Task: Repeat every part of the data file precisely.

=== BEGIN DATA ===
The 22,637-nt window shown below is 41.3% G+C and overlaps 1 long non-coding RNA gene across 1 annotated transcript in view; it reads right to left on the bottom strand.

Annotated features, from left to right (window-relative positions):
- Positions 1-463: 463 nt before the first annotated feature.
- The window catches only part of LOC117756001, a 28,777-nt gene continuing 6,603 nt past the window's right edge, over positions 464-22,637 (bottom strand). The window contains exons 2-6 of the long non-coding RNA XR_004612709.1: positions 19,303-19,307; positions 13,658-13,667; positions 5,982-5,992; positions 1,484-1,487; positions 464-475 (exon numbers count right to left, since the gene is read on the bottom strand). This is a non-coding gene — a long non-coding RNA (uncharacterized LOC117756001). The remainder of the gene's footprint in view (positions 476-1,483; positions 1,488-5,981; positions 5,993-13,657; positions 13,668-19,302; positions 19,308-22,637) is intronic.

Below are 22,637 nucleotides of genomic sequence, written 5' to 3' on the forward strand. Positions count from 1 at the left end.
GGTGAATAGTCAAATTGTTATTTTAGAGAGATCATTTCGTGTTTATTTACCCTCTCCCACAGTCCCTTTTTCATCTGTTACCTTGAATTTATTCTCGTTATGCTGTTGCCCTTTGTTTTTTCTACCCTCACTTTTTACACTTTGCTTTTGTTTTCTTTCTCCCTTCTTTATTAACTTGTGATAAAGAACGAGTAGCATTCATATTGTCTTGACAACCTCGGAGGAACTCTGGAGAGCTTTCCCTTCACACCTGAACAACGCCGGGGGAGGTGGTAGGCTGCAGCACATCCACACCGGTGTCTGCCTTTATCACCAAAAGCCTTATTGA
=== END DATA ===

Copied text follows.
The 22,637-nt window shown below is 41.3% G+C and overlaps 1 long non-coding RNA gene across 1 annotated transcript in view; it reads right to left on the bottom strand.

Annotated features, from left to right (window-relative positions):
- Positions 1-463: 463 nt before the first annotated feature.
- The window catches only part of LOC117756001, a 28,777-nt gene continuing 6,603 nt past the window's right edge, over positions 464-22,637 (bottom strand). The window contains exons 2-6 of the long non-coding RNA XR_004612709.1: positions 19,303-19,307; positions 13,658-13,667; positions 5,982-5,992; positions 1,484-1,487; positions 464-475 (exon numbers count right to left, since the gene is read on the bottom strand). This is a non-coding gene — a long non-coding RNA (uncharacterized LOC117756001). The remainder of the gene's footprint in view (positions 476-1,483; positions 1,488-5,981; positions 5,993-13,657; positions 13,668-19,302; positions 19,308-22,637) is intronic.

Below are 22,637 nucleotides of genomic sequence, written 5' to 3' on the forward strand. Positions count from 1 at the left end.
GGTGAATAGTCAAATTGTTATTTTAGAGAGATCATTTCGTGTTTATTTACCCTCTCCCACAGTCCCTTTTTCATCTGTTACCTTGAATTTATTCTCGTTATGCTGTTGCCCTTTGTTTTTTCTACCCTCACTTTTTACACTTTGCTTTTGTTTTCTTTCTCCCTTCTTTATTAACTTGTGATAAAGAACGAGTAGCATTCATATTGTCTTGACAACCTCGGAGGAACTCTGGAGAGCTTTCCCTTCACACCTGAACAACGCCGGGGGAGGTGGTAGGCTGCAGCACATCCACACCGGTGTCTGCCTTTATCACCAAAAGCCTTATTGA